Millennials are getting significant attention these days, with global businesses fairly salivating to attract the largest post-boomer generation. As their numbers grow, they’re gathering consumer steam in its wake, so it’s not surprising two ETFs seek to exploit that potential.
The Global X Millennials Thematic ETF (MILN) was the first to hit the market, in May 2016, followed by the Principal Millennials Index ETF (GENY) in August. Both funds currently have about $7 million in assets under management, and despite their similar themes, they really are quite different.
They do not differ too much when it comes to costs. GENY is the cheaper of the two, at 0.45%, with MILN costing 0.50%.
More importantly, MILN takes a domestic perspective, while GENY a global one. MILN has nearly 80 holdings, while GENY has 110. The two funds have 32 securities in common, but where they diverge creates some interesting differences.
Domestic Vs. Global
Both include all of the FANG stocks (Facebook, Amazon, Netflix and Google), but MILN’s U.S. focus means it omits well-known international firms like Tencent Holdings, Naspers and Adidas. GENY also excludes some U.S. firms with substantial global clout, such as Walt Disney and Twitter.
MILN has other popular U.S. names in its portfolio—like Etsy, Yelp.com and lululemon—that are less global in nature.
That said, GENY has outperformed MILN by a significant margin since its inception, with an increase of nearly 20% to MILN’s 11%. Year-to-date, GENY is up roughly 22%, while MILN is up more than 15%. That global component looks like it’s adding some extra oomph to GENY’s returns.
Really, what investors need to decide when looking at these two funds is whether they consider millennials a U.S. phenomenon or a global trend.
The U.S. makes up 58% of GENY’s portfolio, followed by China, at nearly 9%. Three China stocks are included in GENY’s top 10 components, as well as a Hong Kong company. Given that China’s population dwarfs that of the U.S., it’s not surprising that there are nearly 400 million millennials in China. In the U.S., that number is in the vicinity of 80 million.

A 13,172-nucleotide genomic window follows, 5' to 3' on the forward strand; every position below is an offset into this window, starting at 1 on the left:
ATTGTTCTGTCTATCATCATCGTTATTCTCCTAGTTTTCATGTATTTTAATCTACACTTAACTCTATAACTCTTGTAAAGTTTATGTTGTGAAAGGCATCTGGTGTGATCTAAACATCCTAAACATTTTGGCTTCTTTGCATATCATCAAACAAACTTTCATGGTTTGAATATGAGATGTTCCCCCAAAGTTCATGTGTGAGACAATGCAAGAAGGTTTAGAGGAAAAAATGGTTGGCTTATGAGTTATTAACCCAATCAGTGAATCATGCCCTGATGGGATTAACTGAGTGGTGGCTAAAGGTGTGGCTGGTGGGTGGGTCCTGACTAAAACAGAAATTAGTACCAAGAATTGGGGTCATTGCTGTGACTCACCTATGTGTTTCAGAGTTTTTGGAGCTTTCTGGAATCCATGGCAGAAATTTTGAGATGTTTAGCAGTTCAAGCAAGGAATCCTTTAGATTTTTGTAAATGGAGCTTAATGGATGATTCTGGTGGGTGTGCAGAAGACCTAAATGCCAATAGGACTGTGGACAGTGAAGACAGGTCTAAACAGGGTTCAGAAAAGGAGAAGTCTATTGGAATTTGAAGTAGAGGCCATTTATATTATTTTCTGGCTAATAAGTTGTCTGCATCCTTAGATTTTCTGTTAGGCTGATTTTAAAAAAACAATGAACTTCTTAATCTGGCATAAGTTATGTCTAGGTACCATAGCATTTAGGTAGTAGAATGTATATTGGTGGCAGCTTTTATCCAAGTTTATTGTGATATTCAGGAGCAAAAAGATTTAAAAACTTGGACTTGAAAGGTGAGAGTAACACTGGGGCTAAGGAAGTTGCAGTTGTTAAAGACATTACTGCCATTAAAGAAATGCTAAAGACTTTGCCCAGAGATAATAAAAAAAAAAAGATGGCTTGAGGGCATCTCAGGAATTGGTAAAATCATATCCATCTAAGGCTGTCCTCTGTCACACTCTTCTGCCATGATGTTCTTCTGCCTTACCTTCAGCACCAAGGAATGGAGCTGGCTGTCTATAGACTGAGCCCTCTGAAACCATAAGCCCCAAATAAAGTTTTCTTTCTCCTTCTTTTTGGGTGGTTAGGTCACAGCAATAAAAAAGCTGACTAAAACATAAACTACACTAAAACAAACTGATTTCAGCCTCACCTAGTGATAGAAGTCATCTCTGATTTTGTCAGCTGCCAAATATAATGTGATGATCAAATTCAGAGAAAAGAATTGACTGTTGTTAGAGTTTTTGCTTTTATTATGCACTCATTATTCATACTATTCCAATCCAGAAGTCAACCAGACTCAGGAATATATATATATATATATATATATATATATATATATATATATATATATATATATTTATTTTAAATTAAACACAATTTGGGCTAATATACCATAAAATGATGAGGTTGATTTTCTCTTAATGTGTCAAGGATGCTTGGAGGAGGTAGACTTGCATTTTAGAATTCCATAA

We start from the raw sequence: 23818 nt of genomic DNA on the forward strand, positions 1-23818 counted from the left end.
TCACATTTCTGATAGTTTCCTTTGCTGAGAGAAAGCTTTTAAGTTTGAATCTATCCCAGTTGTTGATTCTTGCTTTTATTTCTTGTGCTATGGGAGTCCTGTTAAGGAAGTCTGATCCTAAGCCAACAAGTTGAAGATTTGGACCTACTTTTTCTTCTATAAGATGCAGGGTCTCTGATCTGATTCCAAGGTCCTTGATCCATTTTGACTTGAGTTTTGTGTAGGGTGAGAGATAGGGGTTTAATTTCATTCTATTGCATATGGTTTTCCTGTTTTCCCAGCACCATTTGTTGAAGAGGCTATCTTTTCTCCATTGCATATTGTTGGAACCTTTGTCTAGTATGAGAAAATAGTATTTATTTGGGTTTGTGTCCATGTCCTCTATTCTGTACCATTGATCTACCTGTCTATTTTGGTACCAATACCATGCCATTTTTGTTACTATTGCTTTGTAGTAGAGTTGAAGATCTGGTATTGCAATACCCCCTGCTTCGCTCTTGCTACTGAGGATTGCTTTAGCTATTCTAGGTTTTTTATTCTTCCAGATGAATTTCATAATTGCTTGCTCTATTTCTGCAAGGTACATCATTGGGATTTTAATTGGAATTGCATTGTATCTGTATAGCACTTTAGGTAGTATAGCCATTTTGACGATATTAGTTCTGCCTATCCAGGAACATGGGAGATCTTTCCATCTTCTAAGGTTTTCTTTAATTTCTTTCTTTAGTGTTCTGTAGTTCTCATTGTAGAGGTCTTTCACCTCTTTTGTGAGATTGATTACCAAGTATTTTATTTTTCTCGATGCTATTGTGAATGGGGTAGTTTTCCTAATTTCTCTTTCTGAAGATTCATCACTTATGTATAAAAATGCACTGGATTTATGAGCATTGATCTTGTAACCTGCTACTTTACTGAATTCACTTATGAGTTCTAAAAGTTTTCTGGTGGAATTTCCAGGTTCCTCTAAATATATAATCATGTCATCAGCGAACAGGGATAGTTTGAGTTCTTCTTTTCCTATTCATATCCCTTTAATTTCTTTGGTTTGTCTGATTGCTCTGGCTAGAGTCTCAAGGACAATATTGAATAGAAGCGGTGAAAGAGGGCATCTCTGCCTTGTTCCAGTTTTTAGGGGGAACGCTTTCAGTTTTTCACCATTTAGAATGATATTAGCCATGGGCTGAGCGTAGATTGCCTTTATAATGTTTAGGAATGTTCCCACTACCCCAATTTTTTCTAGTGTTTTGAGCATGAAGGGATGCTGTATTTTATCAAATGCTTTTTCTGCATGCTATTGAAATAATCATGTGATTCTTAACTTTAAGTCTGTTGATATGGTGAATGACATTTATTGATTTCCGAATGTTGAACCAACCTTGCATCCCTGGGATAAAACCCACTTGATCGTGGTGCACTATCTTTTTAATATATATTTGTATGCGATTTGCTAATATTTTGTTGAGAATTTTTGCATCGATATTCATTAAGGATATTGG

Based on China’s performance, the exposure to Chinese companies is likely part of what’s boosting GENY.
Other countries with sizable weights in GENY include South Africa at 5%, and Australia and the U.K. at approximately 4% each.
Question Of Sectors
Sector distribution could be another factor accounting for the difference in performance between the two funds. Both see their holdings fall into five sectors: consumer cyclicals, consumer noncyclicals, technology, financials and industrials. However, the funds have different weightings in those categories.
Consumer cyclicals is the largest for both, representing slightly more than half of MILN’s portfolio and roughly 45% of GENY’s. Technology is the second-largest sector, at a nearly 30% weighting for MILN, and more than 33% for GENY.
But the third-largest sector is different for each fund. For MILN, it’s financials, with a weighting of 12%, while GENY has roughly the same weighting to consumer noncyclicals, suggesting it has a stronger consumer focus than MILN, to the tune of a combined weighting of 67% to the consumer sectors. Consumer noncyclicals is the smallest sector in MILN, with a weighting of 3%, and financials is the smallest sector in GENY, also with a weighting of 3%.
Industrials is the fourth-largest sector for both funds, with a weighting of about 4% in MILN and nearly 6% in GENY.
With two funds available that offer different perspectives on the same theme, investors who want exposure to millennial-related trends are forced to think more precisely about how they define the theme.
Do they see it as a global phenomenon, or one that is driven mainly by young people in the U.S.?
Do they see it as a primarily consumer-focused trend, or one that has more of a dispersion across the financials and technology sectors?
Heather Bell can be reached at [email protected].